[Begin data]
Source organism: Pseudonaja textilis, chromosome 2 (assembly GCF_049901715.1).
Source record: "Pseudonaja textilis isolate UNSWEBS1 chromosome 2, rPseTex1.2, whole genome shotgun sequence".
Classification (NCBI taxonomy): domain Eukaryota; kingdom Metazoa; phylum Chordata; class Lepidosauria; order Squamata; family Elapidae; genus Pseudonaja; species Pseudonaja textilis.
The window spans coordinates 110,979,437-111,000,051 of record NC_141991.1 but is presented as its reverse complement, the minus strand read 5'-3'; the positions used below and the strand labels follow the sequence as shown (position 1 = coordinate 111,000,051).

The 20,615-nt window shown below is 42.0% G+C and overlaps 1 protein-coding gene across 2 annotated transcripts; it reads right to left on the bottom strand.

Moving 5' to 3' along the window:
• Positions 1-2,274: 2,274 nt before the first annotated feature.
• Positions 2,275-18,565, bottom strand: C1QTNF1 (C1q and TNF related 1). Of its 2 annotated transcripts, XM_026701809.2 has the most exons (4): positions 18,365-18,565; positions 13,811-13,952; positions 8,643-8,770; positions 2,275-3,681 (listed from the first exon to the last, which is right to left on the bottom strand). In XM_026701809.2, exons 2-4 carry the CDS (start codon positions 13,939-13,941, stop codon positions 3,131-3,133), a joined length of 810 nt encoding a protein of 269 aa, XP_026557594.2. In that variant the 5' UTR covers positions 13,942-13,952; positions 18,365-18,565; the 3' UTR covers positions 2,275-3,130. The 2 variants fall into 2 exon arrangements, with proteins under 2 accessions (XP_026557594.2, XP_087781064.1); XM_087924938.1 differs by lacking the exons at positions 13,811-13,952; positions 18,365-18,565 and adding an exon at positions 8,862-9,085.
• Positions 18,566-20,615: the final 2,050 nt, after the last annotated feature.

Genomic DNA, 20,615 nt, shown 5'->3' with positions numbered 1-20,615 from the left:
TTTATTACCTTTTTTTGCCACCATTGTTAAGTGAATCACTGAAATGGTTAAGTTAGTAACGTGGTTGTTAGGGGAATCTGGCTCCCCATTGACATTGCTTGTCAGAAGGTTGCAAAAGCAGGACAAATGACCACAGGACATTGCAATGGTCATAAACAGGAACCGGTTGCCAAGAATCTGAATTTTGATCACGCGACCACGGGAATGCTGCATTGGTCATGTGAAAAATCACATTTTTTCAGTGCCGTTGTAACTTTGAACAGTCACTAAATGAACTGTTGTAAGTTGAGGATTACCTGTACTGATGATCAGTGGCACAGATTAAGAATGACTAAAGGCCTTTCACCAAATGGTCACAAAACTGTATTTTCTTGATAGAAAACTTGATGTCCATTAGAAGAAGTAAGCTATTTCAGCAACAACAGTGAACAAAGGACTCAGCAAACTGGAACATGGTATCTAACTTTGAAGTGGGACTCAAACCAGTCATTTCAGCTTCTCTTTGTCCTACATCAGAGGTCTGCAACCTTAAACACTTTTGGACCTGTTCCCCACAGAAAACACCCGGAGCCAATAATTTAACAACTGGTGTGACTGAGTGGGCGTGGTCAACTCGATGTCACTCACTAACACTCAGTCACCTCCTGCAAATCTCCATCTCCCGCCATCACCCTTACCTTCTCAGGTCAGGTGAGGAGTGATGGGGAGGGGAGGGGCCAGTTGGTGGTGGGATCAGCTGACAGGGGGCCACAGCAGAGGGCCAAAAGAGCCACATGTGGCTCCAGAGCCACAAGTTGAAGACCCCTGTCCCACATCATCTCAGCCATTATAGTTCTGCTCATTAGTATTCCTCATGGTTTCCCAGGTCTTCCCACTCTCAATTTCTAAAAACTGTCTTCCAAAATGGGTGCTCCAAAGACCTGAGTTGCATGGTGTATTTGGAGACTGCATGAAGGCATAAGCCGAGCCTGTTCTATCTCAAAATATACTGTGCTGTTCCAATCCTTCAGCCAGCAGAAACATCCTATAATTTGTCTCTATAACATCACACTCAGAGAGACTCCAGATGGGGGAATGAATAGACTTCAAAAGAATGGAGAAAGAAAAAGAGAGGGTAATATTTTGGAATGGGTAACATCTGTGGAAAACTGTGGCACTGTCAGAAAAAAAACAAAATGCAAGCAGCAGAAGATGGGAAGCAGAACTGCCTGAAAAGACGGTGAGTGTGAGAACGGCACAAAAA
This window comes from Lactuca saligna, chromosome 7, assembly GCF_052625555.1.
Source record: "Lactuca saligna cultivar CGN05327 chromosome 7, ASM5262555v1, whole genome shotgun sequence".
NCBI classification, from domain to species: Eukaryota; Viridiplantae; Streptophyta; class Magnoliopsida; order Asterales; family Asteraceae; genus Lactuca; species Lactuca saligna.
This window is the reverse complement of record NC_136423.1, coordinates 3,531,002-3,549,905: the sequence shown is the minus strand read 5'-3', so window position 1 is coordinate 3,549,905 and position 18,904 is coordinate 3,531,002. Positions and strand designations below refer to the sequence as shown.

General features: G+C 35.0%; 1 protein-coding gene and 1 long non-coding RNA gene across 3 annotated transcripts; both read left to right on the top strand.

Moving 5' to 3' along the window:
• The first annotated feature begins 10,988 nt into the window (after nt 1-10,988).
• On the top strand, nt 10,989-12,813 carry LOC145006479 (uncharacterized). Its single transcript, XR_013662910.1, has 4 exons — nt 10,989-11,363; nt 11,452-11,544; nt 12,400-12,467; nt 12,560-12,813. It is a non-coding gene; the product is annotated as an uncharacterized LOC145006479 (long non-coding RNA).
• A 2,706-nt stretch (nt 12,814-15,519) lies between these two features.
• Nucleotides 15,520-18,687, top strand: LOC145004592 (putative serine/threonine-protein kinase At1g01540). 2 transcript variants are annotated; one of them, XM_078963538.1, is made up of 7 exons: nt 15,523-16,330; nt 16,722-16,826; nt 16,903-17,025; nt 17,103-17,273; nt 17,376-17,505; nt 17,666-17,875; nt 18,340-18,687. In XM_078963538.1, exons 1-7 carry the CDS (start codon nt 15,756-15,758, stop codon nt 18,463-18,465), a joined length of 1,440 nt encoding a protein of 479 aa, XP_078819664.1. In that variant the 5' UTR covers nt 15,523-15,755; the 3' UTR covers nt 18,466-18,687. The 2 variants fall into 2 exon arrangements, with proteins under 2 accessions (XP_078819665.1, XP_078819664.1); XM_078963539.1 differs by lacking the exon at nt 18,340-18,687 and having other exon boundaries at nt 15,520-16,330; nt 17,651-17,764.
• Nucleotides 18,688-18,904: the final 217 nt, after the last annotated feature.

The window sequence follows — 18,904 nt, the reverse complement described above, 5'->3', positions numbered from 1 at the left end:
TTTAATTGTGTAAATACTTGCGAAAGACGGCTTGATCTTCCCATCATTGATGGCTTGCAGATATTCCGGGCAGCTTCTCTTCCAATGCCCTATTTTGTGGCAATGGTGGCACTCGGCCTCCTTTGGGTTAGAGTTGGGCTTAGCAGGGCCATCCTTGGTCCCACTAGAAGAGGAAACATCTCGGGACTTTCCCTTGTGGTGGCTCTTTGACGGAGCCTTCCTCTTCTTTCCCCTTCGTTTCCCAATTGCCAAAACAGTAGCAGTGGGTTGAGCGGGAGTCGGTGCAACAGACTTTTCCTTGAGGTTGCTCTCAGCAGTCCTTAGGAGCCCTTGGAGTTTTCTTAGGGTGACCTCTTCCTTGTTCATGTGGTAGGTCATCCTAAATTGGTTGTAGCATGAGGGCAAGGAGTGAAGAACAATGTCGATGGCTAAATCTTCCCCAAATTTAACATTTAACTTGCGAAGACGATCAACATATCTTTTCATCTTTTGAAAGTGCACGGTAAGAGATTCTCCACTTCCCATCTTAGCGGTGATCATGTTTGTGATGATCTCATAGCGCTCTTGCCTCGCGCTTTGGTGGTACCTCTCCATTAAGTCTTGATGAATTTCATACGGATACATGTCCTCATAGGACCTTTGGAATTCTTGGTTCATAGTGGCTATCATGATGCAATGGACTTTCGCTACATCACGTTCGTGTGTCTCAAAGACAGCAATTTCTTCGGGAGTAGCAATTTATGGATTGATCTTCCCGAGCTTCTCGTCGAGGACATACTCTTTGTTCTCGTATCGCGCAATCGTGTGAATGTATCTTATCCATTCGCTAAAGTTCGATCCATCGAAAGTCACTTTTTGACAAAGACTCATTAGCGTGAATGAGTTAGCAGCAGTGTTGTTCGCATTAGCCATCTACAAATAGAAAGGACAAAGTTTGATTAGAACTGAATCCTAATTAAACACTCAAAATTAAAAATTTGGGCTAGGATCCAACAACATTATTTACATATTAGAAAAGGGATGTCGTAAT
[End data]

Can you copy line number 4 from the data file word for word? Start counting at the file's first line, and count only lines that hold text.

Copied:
The window spans coordinates 110,979,437-111,000,051 of record NC_141991.1 but is presented as its reverse complement, the minus strand read 5'-3'; the positions used below and the strand labels follow the sequence as shown (position 1 = coordinate 111,000,051).